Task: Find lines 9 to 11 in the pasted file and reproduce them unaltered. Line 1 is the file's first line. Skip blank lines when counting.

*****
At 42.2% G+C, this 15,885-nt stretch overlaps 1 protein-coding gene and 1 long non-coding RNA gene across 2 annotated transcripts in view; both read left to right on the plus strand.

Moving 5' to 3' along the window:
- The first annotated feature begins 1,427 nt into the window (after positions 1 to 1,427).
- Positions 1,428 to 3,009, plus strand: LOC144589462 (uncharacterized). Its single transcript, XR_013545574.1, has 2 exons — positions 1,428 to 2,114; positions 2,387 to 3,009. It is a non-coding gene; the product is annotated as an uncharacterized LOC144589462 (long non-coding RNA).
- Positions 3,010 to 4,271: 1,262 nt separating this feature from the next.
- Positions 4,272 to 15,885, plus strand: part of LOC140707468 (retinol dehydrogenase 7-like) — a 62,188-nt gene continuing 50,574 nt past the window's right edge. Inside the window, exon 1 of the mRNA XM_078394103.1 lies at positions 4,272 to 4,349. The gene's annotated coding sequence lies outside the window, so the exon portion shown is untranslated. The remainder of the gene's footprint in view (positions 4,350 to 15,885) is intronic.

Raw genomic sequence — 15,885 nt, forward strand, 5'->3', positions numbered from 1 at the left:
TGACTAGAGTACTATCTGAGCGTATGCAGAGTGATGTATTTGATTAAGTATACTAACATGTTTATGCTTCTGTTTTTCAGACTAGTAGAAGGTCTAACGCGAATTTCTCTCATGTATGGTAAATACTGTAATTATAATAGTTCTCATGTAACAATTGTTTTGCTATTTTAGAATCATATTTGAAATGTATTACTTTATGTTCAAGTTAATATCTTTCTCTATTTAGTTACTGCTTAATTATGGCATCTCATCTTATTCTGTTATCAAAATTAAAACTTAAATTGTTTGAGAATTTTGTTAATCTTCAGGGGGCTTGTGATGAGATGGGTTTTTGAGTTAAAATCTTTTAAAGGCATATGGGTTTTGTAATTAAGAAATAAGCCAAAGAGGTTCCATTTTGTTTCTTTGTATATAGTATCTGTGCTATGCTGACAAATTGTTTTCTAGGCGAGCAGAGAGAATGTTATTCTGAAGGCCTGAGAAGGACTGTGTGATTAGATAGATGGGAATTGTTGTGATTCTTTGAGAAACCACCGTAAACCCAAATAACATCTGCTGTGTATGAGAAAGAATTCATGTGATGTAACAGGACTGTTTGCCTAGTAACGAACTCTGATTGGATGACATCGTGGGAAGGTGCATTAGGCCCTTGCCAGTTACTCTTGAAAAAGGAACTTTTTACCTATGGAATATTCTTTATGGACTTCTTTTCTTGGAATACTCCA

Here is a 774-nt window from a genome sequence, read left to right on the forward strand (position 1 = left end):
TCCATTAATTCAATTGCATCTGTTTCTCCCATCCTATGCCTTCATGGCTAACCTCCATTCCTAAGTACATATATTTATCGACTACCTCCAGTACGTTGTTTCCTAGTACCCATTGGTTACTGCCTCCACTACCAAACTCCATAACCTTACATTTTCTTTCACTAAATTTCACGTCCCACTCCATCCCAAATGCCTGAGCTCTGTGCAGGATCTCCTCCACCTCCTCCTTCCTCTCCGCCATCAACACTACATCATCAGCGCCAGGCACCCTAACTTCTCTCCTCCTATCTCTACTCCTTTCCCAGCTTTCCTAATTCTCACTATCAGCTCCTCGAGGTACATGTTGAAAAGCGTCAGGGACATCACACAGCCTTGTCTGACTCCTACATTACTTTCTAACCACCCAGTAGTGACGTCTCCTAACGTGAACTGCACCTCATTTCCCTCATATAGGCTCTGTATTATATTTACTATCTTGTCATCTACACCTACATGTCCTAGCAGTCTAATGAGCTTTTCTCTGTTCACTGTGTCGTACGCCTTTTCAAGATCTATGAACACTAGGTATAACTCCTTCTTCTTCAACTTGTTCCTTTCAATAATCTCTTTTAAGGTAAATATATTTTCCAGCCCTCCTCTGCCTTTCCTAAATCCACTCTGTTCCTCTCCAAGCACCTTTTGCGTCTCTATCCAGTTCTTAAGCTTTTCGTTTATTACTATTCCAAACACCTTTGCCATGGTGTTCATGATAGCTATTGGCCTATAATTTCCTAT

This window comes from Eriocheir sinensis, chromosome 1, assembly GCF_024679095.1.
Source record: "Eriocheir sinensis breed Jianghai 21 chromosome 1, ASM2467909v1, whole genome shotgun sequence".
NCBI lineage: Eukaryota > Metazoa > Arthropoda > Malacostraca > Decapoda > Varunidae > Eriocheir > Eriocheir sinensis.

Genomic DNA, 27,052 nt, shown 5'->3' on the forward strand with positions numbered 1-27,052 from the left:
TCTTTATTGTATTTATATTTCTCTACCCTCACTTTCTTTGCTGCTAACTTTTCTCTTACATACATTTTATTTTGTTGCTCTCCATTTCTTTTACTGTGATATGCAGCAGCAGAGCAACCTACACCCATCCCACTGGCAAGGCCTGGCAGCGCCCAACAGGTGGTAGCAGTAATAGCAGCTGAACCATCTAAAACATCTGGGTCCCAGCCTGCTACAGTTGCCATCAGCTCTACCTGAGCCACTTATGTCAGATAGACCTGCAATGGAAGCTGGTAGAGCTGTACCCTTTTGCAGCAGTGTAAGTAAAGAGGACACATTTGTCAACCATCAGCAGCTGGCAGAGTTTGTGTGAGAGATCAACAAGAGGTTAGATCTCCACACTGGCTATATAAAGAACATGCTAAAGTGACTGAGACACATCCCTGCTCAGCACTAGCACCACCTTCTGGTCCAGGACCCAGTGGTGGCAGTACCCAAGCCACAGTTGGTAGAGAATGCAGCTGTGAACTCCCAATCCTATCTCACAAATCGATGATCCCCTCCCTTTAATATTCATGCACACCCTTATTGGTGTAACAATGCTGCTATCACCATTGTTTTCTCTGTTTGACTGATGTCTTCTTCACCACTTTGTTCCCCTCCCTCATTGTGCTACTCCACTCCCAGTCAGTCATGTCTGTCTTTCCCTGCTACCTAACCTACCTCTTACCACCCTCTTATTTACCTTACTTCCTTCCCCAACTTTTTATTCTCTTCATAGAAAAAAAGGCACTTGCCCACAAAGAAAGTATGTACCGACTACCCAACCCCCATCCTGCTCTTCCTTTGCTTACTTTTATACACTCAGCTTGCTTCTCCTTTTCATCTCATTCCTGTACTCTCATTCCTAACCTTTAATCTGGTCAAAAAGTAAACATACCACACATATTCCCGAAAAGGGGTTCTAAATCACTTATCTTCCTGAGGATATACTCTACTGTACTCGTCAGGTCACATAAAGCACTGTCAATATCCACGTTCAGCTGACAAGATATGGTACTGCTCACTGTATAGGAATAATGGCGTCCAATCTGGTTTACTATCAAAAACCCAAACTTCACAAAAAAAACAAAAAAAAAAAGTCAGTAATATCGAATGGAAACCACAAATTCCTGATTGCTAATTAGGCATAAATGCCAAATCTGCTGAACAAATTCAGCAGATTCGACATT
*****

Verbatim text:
Here is a 774-nt window from a genome sequence, read left to right on the forward strand (position 1 = left end):
TCCATTAATTCAATTGCATCTGTTTCTCCCATCCTATGCCTTCATGGCTAACCTCCATTCCTAAGTACATATATTTATCGACTACCTCCAGTACGTTGTTTCCTAGTACCCATTGGTTACTGCCTCCACTACCAAACTCCATAACCTTACATTTTCTTTCACTAAATTTCACGTCCCACTCCATCCCAAATGCCTGAGCTCTGTGCAGGATCTCCTCCACCTCCTCCTTCCTCTCCGCCATCAACACTACATCATCAGCGCCAGGCACCCTAACTTCTCTCCTCCTATCTCTACTCCTTTCCCAGCTTTCCTAATTCTCACTATCAGCTCCTCGAGGTACATGTTGAAAAGCGTCAGGGACATCACACAGCCTTGTCTGACTCCTACATTACTTTCTAACCACCCAGTAGTGACGTCTCCTAACGTGAACTGCACCTCATTTCCCTCATATAGGCTCTGTATTATATTTACTATCTTGTCATCTACACCTACATGTCCTAGCAGTCTAATGAGCTTTTCTCTGTTCACTGTGTCGTACGCCTTTTCAAGATCTATGAACACTAGGTATAACTCCTTCTTCTTCAACTTGTTCCTTTCAATAATCTCTTTTAAGGTAAATATATTTTCCAGCCCTCCTCTGCCTTTCCTAAATCCACTCTGTTCCTCTCCAAGCACCTTTTGCGTCTCTATCCAGTTCTTAAGCTTTTCGTTTATTACTATTCCAAACACCTTTGCCATGGTGTTCATGATAGCTATTGGCCTATAATTTCCTAT

This window comes from Eriocheir sinensis, chromosome 1, assembly GCF_024679095.1.